Studies indicate that some common inflammatory skin conditions e.g. acne, rosacea, atopic eczema, psoriasis, and hidradenitis suppurativa, are associated with changes in the microorganisms that live on (colonize) human skin.
These changes, or imbalance (compared with normal), is termed dysbiosis and has prompted research into the possible role(s) of the microbiome in a number of skin conditions, including psoriasis.
What is the microbiome?
A vast array of microorganisms, such as fungi and viruses, but mainly bacteria, colonize everybody’s skin; the collective name for this community of organisms is the microbiota, and along with their genetic material is referred to as the microbiome.
Most skin microorganisms are harmless (commensal) but increasingly, are also thought to play important roles in immunity, protection against microorganisms that cause disease (pathogens), as well as the breakdown of natural products.
It is thought that traditional laboratory culture methods* may have only been able to identifying a fraction (around 10%) of the organisms living on the skin; potentially restricting our understanding of the possible role played by the microbiome in some inflammatory skin diseases, such as psoriasis.
However, recent scientific developments have enhanced researchers’ ability to identify and characterize these microbial communities and consequently, the microbiome has increasingly become a new focus of interest.
Researchers from different disciplines e.g. dermatologists, microbiologists, immunologists, are now collaborating with genomic scientists in an effort to increase our understanding of the skin microbiome in health and disease (e.g. the Human Microbiome Project – an international multi-institutional collaborative effort, launched in 2008).
Studying the microbiome
One approach used to identify bacterial populations that colonize human skin is a technique called 16S ribosomal RNA gene sequencing. This method can indicate which bacteria are present as well as information about their ‘prevalence, abundance and diversity’.
Insights into the complexity of the microbiome
This information is allowing scientists to gain a better understanding of the complexity of the microbiome, including the pattern of bacteria present on the skin, and how it is influenced by factors such as:
- body site, e.g. differences in temperature, moisture, sebum content, pH and ultraviolet light exposure, provide a range of diverse microenvironments i.e. dry, moist or oily, which shape the composition and diversity of bacteria at each location
- the age and sex of an individual
- sampling technique: there are differences between the microbiota observed in skin swabs (surface) compared with skin biopsies (dermis) taken from the same body site, from the same individual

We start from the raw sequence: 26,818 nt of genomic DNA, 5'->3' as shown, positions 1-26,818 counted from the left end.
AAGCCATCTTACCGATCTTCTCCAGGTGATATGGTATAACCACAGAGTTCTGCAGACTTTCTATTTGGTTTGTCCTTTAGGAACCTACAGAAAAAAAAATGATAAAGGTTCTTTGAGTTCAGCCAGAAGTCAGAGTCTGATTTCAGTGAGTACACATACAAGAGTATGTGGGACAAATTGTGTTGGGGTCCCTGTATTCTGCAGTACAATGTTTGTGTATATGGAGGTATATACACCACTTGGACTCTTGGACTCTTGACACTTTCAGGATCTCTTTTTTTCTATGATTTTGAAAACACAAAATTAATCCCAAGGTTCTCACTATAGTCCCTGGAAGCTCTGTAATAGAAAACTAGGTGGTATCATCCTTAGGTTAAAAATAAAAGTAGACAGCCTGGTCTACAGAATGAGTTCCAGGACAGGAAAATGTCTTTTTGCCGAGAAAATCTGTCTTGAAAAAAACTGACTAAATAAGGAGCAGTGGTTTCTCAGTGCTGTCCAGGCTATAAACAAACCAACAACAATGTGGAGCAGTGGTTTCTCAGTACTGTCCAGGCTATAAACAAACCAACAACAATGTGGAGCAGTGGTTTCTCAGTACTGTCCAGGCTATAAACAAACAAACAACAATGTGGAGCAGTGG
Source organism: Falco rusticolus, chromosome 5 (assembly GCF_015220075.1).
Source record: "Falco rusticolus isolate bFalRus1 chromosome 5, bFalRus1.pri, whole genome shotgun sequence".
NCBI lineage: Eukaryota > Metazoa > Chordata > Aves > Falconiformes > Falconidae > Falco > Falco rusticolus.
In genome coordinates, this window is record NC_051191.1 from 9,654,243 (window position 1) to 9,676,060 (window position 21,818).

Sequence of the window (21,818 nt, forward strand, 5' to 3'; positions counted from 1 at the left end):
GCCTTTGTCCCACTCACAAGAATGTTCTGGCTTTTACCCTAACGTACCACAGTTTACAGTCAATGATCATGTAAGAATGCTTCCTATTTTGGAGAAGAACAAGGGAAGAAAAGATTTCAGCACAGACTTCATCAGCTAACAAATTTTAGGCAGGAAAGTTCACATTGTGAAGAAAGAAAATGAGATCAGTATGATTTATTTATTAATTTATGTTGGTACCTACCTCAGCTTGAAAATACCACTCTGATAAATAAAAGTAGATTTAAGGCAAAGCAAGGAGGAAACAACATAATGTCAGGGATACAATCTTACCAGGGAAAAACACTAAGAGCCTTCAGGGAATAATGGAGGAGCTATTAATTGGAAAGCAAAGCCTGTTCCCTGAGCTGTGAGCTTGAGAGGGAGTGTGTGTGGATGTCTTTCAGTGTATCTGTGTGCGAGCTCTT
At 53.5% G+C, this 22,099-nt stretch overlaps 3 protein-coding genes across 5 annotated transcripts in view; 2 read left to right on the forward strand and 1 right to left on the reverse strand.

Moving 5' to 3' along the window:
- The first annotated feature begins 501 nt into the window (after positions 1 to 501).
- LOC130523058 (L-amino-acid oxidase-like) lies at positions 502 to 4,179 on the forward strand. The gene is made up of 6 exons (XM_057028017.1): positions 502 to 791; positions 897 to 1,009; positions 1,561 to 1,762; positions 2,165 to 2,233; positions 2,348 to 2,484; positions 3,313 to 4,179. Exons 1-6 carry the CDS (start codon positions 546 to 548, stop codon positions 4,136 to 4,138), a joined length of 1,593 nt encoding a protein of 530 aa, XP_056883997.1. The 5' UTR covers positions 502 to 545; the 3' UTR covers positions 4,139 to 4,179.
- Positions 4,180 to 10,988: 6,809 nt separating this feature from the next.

- the presence of disease
The role of the microbiome in psoriasis?
Psoriasis is a common, chronic, immune-mediated inflammatory disease in which there is an increase in the rate at which skin cells are produced and shed from the skin. Plaque psoriasis is the most common form and is characterised by well-defined red, raised plaques (a plaque is patch of psoriasis often covered with a build-up of silvery scale).
Drawing on research in chronic inflammatory bowel disease, one theory suggests that psoriasis could be initiated by a breakdown in immune tolerance to the microbiota of the skin, in genetically susceptible individuals.
Studies have indicated that there are differences in the bacterial microbiota colonizing areas of skin affected by psoriasis, compared with symptom-free skin and the skin of those who do not have psoriasis (controls).
Cause or consequence? Chicken and Egg?
However, it has yet to be determined if these differences contribute to the development of psoriasis or occur as a consequence of the disease, i.e. does the microbiome drive the disease, the disease drive the microbiome, or are both changed or altered by other factors?
Moving from correlation to causation
Researchers are seeking to uncover the role of the microbiome in psoriasis, with the aim of moving from descriptive work, towards developing an understanding of its mechanism(s) of action.
There are various methods used to establish causality, all with particular strengths and weaknesses but include prospective longitudinal studies, which could allow researchers to determine whether differences in the microbiome occur before or after the onset of disease (e.g. a recent example of this type of research in atopic eczema).
Longitudinal studies, capturing the changes in the microbiome during psoriasis plaque resolution or relapse, could also cast light on the role played by the microbiota during the triggering, spread and maintenance of plaques.
Potential implications for the future
It is hoped that future work will yield valuable information that may facilitate fresh insights into how psoriasis develops and possibly uncover new preventative strategies and/or therapeutic targets to improve patient care.
*Microbiological culture is a method of multiplying microorganisms in a laboratory by allowing them to reproduce in a culture medium under controlled conditions.
Some examples for further reading available:
Prast-Nielsen S, Tobin AM, Adamzik K, Powles A, Hugerth LW, Sweeney C, Kirby B, Engstrand L, Fry L. Investigation of the Skin Microbiome. Br J Dermatol 2019; 181:572-579. Plain Language Summary
Langan EA, Griffiths CEM, Solbach W, Knobloch JK, Zillikens D, Thaci D. The role of the microbiome in psoriasis: moving from disease description to treatment prediction? Br J Dermatol 2018; 178: 1020-1027. Plain Language summary